Four Types of Corporate Cultures That Hinder Innovation and Change
There are 4 common types of corporate cultures that derail change and innovation. If these describe your company culture, we have a message for you: “Maybe you’re not to blame, but you are responsible.”
To enable a company culture change, you have to accept responsibility for the culture’s current state – and for its evolution.
#1: World According to Us
Characteristic of regulated, slow-to-change or “we’re the expert” industries (e.g., healthcare, airlines, legal), where dependability and quality on “having the answer” are top priority. This classic “we controlled our market” company loves procedure, formalized work structures, coordination, and organization. Often they have been subsidized by regulatory protection. They may have a clear vision, values, and identity, but it’s very unlikely that’s dialed into the customer point of view. Process is king; cost cutting is a favorite strategy.
Example: The Government. Need we say more?
Favorite mantra: “We already tried that.” “Our way of doing it has always worked fine.” “We know best.”
Death March “Red Flags”: The “not invented here” mindsets create a block to any new idea or process. The organization lacks a sincere willingness to learn or change based on what customers, employees, vendors, or anyone outside “our world” need or want. There is an over-reliance on internal points of view, often based on a bureaucrat or boss who has no clue how their decisions impact customers. There are constant turf wars and boundaries that make collaboration across the customer value chain difficult or near-impossible.
Main remedy: If you see this happening your culture, wake up and expand the points of view you seek and listen to. For example, a significant first step in Lou Gerstner’s overhaul of IBM was Operation Bear Hug: An initiative that required his top 250 executives to interview a minimum of five customers and produce a report on that interaction. How Gerstner did this sent a clear message that IBM was going to be easier to do business with, and that the customer was going to drive everything from now on.
#2: Swarm, aka “We’re Too Busy”
This culture resembles an ant colony: Swarm today, gone tomorrow. Usually characteristic of volatile, fast-shifting industries (eg, technology), they live and die by short-term focus (eg, the Street’s quarterly report). The place is high energy, dynamic, people take risks, and experimenting and creativity are encouraged – but it becomes like a rudderless ship in its inability to steadily track toward a clear direction. Everything is about winning – but winning is the game, not the goal: “We turn on a dime 20 times an hour.” Value placed on having the cool new product and being on the leading edge. Sales, market share, and market penetration are king, but consistency in the support and service end of the business falter. As the organization grows, constant change competes with a platform of reliable quality and stability, and people feel they are in a continuous shell game: As soon as you figure out the rules and priorities, they change. (often, the priorities are never clear to begin with). Revenues grow but the organization struggles to sustain profit and build a solid and consistent brand identity over time. Employee burnout and turnover are common.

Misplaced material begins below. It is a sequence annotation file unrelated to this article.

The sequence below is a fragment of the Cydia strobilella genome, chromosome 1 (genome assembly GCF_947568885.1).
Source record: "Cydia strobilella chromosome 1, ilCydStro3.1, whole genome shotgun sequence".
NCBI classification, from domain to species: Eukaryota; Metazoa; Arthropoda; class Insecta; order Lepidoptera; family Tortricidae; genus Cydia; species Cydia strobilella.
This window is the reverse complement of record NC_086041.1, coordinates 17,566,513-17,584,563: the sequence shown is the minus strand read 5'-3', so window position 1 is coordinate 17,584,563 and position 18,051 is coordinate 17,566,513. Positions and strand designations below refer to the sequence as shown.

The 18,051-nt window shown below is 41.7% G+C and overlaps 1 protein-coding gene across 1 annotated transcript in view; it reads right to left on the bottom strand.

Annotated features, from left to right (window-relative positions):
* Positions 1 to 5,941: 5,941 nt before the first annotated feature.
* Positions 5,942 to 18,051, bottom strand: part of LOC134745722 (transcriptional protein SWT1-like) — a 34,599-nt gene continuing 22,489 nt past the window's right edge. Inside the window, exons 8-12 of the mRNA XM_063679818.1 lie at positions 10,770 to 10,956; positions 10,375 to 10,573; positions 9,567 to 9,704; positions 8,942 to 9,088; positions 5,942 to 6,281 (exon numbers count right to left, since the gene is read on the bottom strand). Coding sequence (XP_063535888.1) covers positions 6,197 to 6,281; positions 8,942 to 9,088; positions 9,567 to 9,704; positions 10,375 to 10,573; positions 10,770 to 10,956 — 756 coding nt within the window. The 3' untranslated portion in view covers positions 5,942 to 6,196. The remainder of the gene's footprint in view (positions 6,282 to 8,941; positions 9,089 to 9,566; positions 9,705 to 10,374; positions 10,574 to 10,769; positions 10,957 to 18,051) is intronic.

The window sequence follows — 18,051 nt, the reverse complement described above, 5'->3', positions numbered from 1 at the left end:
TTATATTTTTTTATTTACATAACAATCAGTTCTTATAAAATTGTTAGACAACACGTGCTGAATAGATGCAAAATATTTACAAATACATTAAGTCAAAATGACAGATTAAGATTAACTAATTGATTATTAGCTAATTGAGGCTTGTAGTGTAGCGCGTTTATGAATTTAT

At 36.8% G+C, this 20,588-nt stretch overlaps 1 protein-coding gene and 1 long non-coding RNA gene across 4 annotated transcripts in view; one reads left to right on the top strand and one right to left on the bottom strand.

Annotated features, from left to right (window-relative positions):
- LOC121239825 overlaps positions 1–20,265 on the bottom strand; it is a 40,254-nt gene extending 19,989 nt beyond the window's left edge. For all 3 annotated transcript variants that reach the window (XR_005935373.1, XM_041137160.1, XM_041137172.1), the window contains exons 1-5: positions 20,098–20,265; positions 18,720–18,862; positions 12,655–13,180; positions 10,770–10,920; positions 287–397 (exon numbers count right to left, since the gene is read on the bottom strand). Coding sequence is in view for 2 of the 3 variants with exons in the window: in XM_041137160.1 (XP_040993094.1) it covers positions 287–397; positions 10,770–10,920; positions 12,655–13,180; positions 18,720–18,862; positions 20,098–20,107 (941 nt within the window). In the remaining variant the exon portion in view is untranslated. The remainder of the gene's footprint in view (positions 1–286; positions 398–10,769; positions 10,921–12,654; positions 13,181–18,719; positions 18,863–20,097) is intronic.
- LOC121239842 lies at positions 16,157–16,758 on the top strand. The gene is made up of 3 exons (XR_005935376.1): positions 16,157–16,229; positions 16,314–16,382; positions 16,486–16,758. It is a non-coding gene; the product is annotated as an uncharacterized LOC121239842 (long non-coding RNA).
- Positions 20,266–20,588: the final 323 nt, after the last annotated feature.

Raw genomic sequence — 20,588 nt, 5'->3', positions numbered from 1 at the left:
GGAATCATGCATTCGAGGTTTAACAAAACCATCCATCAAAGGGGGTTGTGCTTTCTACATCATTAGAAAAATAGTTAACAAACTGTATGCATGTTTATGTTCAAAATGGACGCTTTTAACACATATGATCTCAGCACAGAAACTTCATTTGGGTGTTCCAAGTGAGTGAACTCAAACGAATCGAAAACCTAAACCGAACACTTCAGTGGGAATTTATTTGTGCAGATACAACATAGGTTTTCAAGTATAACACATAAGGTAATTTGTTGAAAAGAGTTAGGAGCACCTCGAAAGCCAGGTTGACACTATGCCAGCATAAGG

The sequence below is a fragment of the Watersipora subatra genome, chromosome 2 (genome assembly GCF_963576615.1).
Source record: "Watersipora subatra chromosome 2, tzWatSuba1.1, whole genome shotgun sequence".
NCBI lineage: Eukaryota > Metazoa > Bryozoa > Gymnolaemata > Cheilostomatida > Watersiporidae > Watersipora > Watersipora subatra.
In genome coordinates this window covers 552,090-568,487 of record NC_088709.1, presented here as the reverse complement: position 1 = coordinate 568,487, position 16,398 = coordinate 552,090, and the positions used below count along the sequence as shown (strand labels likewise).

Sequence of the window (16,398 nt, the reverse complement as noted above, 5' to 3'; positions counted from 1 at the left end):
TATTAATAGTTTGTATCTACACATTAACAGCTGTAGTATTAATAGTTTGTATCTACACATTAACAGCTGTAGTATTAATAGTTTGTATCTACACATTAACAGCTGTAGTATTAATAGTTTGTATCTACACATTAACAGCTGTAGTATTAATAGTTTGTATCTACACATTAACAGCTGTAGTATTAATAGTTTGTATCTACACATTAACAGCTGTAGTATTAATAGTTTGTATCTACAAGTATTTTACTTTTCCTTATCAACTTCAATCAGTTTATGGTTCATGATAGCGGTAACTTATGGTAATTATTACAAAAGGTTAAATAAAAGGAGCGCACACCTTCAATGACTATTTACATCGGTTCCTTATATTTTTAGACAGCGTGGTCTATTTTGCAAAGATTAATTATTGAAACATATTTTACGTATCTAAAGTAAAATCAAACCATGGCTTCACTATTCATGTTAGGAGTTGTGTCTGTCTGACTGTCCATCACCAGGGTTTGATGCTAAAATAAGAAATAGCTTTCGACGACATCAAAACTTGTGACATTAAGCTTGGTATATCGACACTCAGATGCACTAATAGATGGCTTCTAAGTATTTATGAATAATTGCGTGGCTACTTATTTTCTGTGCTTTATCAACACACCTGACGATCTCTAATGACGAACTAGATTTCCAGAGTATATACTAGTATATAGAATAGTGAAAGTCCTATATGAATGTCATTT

Example: Many technology companies struggle to evolve this culture into one that can execute a consistent brand promise and operational efficiency, that fosters innovation at a larger scale.
Favorite mantra: “I’m way too busy. No time to talk or meet.”
Death March “Red Flags”: Direction has a “flavor-of-the-month” feeling – often attached to a “numbers-game” around selling or spin-off. Communication from leaders about the direction, mission, and progress are haphazard and often send mixed signals. The business has 700 product offerings from 5 divisions, none of whom are talking with each other. Revenues are growing but profits are shrinking. People are constantly confused about priorities and their energy is scattered. Face-to-face meetings are rare – it’s all about Business-by-Blackberry. Employees probably complain about balance, burnout, and “flavor-of-the-month.”
Main Remedy: Establish a compelling mission and vision – and architect a robust communication plan about fewer priorities. This environment desperately needs internal collaboration in service of crystal clear prioritization and goals. In a major telecommunications organization that sought to become more of a solution-seller, the “swarm” culture was alive and well. Several leaders in the company agreed to get their divisions together in meetings and created a “buddy system” to align common goals and create an end-to-end process from the customer’s point of view. This was a breakthrough from the silo-thinking – but they had to fight hard to get the time to do it in a culture where everyone is “too busy.”
#3: Wet Blanket